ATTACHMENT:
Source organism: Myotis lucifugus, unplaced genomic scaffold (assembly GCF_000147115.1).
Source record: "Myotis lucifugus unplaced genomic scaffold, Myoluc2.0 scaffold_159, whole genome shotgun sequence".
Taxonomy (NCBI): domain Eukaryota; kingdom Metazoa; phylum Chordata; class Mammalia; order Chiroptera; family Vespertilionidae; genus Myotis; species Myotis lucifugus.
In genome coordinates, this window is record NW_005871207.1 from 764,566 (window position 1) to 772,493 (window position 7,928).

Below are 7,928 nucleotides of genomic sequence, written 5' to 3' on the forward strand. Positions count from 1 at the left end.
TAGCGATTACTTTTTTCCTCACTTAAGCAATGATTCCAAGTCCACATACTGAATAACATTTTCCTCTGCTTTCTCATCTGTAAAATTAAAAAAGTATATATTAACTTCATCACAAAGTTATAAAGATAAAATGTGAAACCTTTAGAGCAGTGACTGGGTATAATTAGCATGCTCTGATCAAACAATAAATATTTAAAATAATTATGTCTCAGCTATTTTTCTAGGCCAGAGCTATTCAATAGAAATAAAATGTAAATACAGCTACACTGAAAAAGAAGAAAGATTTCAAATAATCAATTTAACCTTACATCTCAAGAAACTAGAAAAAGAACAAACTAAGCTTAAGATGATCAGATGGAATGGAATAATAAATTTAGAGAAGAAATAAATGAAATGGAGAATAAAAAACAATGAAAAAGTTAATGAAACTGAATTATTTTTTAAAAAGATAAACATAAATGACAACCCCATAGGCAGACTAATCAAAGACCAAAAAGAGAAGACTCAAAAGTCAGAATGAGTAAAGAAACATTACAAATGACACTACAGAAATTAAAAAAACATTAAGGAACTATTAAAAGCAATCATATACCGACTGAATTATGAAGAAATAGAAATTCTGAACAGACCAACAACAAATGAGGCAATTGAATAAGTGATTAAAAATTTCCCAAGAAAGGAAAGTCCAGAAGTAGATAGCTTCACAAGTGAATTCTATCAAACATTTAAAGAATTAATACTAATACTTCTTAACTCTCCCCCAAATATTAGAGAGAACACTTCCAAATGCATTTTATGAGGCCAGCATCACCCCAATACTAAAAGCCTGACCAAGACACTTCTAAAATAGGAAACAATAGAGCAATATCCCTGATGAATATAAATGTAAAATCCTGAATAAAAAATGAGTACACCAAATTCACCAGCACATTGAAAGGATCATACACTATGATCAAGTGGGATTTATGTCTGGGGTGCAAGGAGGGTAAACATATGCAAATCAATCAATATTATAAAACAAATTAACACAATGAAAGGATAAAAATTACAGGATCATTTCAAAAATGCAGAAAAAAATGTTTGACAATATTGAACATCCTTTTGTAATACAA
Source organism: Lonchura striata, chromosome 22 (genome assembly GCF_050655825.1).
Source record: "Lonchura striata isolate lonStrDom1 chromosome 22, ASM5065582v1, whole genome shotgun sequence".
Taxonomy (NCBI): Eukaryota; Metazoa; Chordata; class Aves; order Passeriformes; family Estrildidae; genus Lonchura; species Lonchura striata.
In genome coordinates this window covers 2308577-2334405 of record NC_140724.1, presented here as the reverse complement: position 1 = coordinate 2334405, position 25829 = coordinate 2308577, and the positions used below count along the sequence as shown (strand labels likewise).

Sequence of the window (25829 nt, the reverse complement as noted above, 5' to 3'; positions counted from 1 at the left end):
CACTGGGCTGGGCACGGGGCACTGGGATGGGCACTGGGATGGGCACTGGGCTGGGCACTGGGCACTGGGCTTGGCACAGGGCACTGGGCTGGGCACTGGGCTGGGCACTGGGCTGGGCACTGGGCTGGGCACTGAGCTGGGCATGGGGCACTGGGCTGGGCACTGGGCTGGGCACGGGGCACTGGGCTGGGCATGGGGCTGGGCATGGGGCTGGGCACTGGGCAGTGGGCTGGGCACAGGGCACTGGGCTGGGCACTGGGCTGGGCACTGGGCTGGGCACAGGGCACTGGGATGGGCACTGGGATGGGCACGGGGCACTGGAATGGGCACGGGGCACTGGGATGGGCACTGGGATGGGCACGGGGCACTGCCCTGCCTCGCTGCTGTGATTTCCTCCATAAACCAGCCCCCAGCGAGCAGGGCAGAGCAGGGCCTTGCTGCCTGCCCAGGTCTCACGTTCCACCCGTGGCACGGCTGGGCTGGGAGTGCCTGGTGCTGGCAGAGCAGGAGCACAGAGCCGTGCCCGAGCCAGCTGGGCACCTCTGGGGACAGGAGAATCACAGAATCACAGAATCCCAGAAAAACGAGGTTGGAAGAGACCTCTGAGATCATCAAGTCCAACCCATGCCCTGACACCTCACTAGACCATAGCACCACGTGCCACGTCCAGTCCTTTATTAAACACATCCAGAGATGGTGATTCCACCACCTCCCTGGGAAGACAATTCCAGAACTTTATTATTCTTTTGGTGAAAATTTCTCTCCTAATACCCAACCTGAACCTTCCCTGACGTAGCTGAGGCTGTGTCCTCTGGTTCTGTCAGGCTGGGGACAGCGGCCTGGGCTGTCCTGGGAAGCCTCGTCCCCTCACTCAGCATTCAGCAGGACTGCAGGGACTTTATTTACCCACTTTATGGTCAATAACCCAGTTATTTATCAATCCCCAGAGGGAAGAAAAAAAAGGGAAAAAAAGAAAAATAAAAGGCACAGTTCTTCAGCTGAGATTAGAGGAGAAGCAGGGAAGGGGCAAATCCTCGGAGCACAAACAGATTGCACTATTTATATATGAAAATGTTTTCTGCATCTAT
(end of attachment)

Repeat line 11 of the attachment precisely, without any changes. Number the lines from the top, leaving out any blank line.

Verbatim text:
Sequence of the window (25829 nt, the reverse complement as noted above, 5' to 3'; positions counted from 1 at the left end):